This week in labor history: January 31-February 6


1938 Some 12,000 pecan shellers in San Antonio, Texas — mostly Latino women — walk off their jobs at 400 factories in what was to become a three-month strike against wage cuts. Strike leader Emma Tenayuca was eventually hounded out of the state.
1940 – Ida M. Fuller is the first retiree to receive an old-age monthly benefit check under the new Social Security law. She paid in $24.75 between 1937 and 1939 on an income of $2,484; her first check was for $22.54.
1978 After scoring successes with representation elections conducted under the protective oversight of the California Agricultural Labor Relations Board, the United Farm Workers of America officially ends its historic table grape, lettuce and wine boycotts.
2002 Union and student pressure force Harvard University to adopt new labor policies raising wages for lowest-paid workers.
2005 Five months after Hurricane Katrina, the New Orleans school board fires every teacher in the district in what the United Teachers of New Orleans sees as an effort to break the union and privatize the school system.

1864 Led by 23-year-old Kate Mullany, the Collar Laundry Union forms in Troy, N.Y., and raises earnings for female laundry workers from $2 to $14 a week.
1867 Bricklayers begin working eight-hour days.
1913 – Some 25,000 Paterson, N.J., silk workers strike for an eight-hour workday and improved working conditions. Eighteen hundred were arrested over the course of the six-month walkout, led by the Wobblies. They returned to work on their employers’ terms.
1968 The federal minimum wage increases to $1.60 per hour.

1917 Three hundred newsboys organize to protest a cut in pay by the Minneapolis Tribune.
1977 – Legal secretary Iris Rivera fired for refusing to make coffee, secretaries across Chicago protest.
1987 The 170-day lockout (although management called it a strike) of 22,000 steelworkers by USX Corp. ends with a pay cut but greater job security. It was the longest work stoppage in the history of the U.S. steel industry.

1908 The U.S. Supreme Court rules the United Hatters Union violated the Sherman Antitrust Act by organizing a nationwide boycott of Danbury Hatters of Connecticut.
1941 U.S. Supreme Court upholds the Wages and Hours (later Fair Labor Standards) Act banning child labor and establishing the 40-hour workweek.
1971 An explosion at a Thiokol chemical plant near Woodbine, Georgia kills 29 workers, seriously injures 50.  An investigation found that contributing factors to the explosion were mislabeled chemicals, poor storage procedures and insufficient fire protection.

1825 The Ohio legislature authorizes construction of the 249-mile Miami and Erie Canal, to connect Toledo to Cincinnati. Local historians say “Irish immigrants, convicts and local farmers used picks, shovels and wheelbarrows,” at 30 cents per day, to construct the 249-mile-long waterway.
1869 “Big Bill” Haywood, leader of the Western Federation of Miners and founder of the Industrial Workers of the World (IWW), born on this day in Salt Lake City, Utah.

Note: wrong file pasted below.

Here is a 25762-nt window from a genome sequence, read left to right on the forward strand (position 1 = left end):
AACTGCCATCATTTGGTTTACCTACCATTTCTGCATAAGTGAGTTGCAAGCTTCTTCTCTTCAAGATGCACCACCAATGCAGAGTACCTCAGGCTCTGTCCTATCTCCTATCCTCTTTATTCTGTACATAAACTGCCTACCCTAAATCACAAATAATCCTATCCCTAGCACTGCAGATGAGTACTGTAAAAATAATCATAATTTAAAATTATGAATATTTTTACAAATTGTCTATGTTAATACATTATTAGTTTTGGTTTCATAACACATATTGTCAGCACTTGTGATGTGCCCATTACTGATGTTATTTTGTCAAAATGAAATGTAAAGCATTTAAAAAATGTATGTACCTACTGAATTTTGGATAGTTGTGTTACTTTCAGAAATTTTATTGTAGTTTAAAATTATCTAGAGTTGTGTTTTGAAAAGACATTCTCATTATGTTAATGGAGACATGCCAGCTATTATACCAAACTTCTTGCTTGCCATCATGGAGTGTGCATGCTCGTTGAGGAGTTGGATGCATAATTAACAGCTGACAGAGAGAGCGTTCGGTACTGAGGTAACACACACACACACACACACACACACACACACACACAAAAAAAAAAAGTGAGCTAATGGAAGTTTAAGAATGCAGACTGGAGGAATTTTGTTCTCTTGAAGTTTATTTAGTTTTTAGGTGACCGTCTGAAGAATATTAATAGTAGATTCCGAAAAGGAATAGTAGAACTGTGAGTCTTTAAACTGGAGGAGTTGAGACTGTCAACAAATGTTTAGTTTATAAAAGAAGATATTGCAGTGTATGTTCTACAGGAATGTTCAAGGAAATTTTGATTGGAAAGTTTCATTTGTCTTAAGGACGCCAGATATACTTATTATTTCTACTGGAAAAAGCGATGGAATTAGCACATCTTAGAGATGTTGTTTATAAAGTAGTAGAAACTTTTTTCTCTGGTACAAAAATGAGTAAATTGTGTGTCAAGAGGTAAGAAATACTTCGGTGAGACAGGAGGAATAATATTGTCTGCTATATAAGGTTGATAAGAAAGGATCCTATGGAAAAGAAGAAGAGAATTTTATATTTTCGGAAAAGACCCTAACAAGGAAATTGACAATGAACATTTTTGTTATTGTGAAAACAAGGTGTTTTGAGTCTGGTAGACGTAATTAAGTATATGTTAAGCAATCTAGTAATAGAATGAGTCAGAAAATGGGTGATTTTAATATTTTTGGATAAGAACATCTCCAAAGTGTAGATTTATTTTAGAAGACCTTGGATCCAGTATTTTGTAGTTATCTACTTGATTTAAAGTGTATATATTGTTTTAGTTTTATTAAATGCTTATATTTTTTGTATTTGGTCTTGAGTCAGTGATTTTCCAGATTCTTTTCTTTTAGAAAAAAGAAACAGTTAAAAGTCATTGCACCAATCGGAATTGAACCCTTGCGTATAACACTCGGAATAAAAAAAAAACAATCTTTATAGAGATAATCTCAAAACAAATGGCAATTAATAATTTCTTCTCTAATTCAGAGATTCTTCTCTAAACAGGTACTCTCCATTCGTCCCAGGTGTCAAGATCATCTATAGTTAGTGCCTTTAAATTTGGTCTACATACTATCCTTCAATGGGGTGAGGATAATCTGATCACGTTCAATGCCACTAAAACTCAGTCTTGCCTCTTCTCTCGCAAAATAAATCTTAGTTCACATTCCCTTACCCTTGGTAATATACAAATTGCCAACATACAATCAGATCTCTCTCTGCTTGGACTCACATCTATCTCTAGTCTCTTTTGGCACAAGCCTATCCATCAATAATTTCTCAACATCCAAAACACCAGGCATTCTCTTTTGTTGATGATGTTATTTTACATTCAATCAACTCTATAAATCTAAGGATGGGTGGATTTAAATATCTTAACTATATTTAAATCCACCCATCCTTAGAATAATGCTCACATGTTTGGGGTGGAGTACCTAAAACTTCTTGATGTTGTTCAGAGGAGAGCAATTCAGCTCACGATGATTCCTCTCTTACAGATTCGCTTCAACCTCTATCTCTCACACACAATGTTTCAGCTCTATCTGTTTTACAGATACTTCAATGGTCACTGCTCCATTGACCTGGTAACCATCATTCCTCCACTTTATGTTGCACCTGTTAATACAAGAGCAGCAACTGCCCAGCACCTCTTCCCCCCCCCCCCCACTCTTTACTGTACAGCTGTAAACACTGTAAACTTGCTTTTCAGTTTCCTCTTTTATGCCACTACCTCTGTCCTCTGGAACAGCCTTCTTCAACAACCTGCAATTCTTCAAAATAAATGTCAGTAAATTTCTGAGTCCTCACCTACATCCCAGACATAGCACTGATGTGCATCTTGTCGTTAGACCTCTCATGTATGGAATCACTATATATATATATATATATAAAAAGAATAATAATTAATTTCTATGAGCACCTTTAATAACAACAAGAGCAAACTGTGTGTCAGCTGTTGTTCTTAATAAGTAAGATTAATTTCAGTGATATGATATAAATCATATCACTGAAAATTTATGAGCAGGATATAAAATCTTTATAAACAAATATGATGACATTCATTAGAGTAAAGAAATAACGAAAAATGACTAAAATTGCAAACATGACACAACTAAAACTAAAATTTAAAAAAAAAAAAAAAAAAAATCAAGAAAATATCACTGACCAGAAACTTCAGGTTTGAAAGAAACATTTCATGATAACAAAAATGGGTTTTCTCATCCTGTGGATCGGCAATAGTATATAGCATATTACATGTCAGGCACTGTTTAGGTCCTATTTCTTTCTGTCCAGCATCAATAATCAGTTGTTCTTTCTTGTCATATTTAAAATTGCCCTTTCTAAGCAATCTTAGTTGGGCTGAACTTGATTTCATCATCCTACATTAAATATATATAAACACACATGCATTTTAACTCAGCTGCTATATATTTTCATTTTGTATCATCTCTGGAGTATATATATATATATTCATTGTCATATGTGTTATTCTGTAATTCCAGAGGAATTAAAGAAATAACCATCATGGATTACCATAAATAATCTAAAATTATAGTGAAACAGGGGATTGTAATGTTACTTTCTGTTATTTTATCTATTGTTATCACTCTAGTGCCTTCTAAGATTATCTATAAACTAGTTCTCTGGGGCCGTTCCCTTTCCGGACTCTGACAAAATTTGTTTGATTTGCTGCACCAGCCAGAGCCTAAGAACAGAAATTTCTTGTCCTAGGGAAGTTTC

1913 Rosa Parks, whose refusal to give up her bus seat to a white man launched the 1955 Montgomery, Ala., bus boycott and the birth of the civil rights movement, is born in Tuskegee, Ala.
1932 Unemployment demonstrations take place in major U.S. cities.
1937 Thirty-seven thousand maritime workers on the West Coast strike for wage increases.
2009 President Barack Obama imposes $500,000 caps on senior executive pay for the most distressed financial institutions receiving federal bailout money, saying Americans are upset with “executives being rewarded for failure.”

1830 First daily labor newspaper, N.Y. Daily Sentinel, begins publication.
1937 The movie “Modern Times” premieres. The tale of the tramp (Charlie Chaplin) and his paramour (Paulette Goddard) mixed slapstick comedy and social satire, as the couple struggled to overcome the difficulties of the machine age including unemployment and nerve-wracking factory work, and to get along in modern times.
1993 President Bill Clinton signs the Family and Medical Leave Act. The law requires most employers of 50 or more workers to grant up to 12 weeks of unpaid leave for a family or medical emergency.
2003 In what turns out to be a bad business decision, Circuit City fires 3,900 experienced salespeople because they’re making too much in commissions. Sales plummet. Six years later the company declares bankruptcy.

1896 Ironworkers from six cities meet in Pittsburgh to form the Int’l Association of Bridge and Structural Iron Workers of America. Their pay in Pittsburgh at the time: $2.75 for a nine-hour day.
1910 Philadelphia shirtwaist makers vote to accept arbitration offer and end walkout as Triangle Shirtwaist strike winds down. One year later 146 workers, mostly young girls ages 13 to 23, would die in a devastating fire at Triangle’s New York City sweatshop.
1919 Seattle General Strike begins. The city was run by a General Strike Committee for six days as tens of thousands of union members stopped work in support of 32,000 striking longshoremen.

(Compiled by David Prosten, founder of Union Communication Services)


Please enter your comment!
Please enter your name here